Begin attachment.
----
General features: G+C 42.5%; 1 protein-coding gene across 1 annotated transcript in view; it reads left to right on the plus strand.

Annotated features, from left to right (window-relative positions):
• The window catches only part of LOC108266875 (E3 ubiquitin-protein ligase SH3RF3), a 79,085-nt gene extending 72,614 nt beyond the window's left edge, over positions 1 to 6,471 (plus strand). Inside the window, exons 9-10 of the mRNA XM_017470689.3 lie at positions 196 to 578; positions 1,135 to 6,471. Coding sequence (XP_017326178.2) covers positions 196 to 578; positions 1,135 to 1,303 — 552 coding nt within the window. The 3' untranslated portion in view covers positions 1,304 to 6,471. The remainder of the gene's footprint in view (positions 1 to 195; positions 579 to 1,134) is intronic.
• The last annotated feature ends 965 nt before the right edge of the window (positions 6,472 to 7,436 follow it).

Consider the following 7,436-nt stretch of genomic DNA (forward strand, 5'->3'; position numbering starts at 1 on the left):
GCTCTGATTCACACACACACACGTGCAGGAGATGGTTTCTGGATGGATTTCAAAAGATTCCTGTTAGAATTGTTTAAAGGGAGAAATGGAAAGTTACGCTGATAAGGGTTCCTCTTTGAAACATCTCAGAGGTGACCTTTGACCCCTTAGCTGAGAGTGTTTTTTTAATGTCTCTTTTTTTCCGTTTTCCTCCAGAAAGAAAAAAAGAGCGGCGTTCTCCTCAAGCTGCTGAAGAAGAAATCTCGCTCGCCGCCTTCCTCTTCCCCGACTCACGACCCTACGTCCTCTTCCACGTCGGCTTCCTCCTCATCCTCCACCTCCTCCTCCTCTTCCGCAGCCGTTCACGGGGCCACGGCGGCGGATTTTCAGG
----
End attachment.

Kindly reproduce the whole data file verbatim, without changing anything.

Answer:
General features: G+C 42.5%; 1 protein-coding gene across 1 annotated transcript in view; it reads left to right on the plus strand.

Annotated features, from left to right (window-relative positions):
• The window catches only part of LOC108266875 (E3 ubiquitin-protein ligase SH3RF3), a 79,085-nt gene extending 72,614 nt beyond the window's left edge, over positions 1 to 6,471 (plus strand). Inside the window, exons 9-10 of the mRNA XM_017470689.3 lie at positions 196 to 578; positions 1,135 to 6,471. Coding sequence (XP_017326178.2) covers positions 196 to 578; positions 1,135 to 1,303 — 552 coding nt within the window. The 3' untranslated portion in view covers positions 1,304 to 6,471. The remainder of the gene's footprint in view (positions 1 to 195; positions 579 to 1,134) is intronic.
• The last annotated feature ends 965 nt before the right edge of the window (positions 6,472 to 7,436 follow it).

Consider the following 7,436-nt stretch of genomic DNA (forward strand, 5'->3'; position numbering starts at 1 on the left):
GCTCTGATTCACACACACACACGTGCAGGAGATGGTTTCTGGATGGATTTCAAAAGATTCCTGTTAGAATTGTTTAAAGGGAGAAATGGAAAGTTACGCTGATAAGGGTTCCTCTTTGAAACATCTCAGAGGTGACCTTTGACCCCTTAGCTGAGAGTGTTTTTTTAATGTCTCTTTTTTTCCGTTTTCCTCCAGAAAGAAAAAAAGAGCGGCGTTCTCCTCAAGCTGCTGAAGAAGAAATCTCGCTCGCCGCCTTCCTCTTCCCCGACTCACGACCCTACGTCCTCTTCCACGTCGGCTTCCTCCTCATCCTCCACCTCCTCCTCCTCTTCCGCAGCCGTTCACGGGGCCACGGCGGCGGATTTTCAGG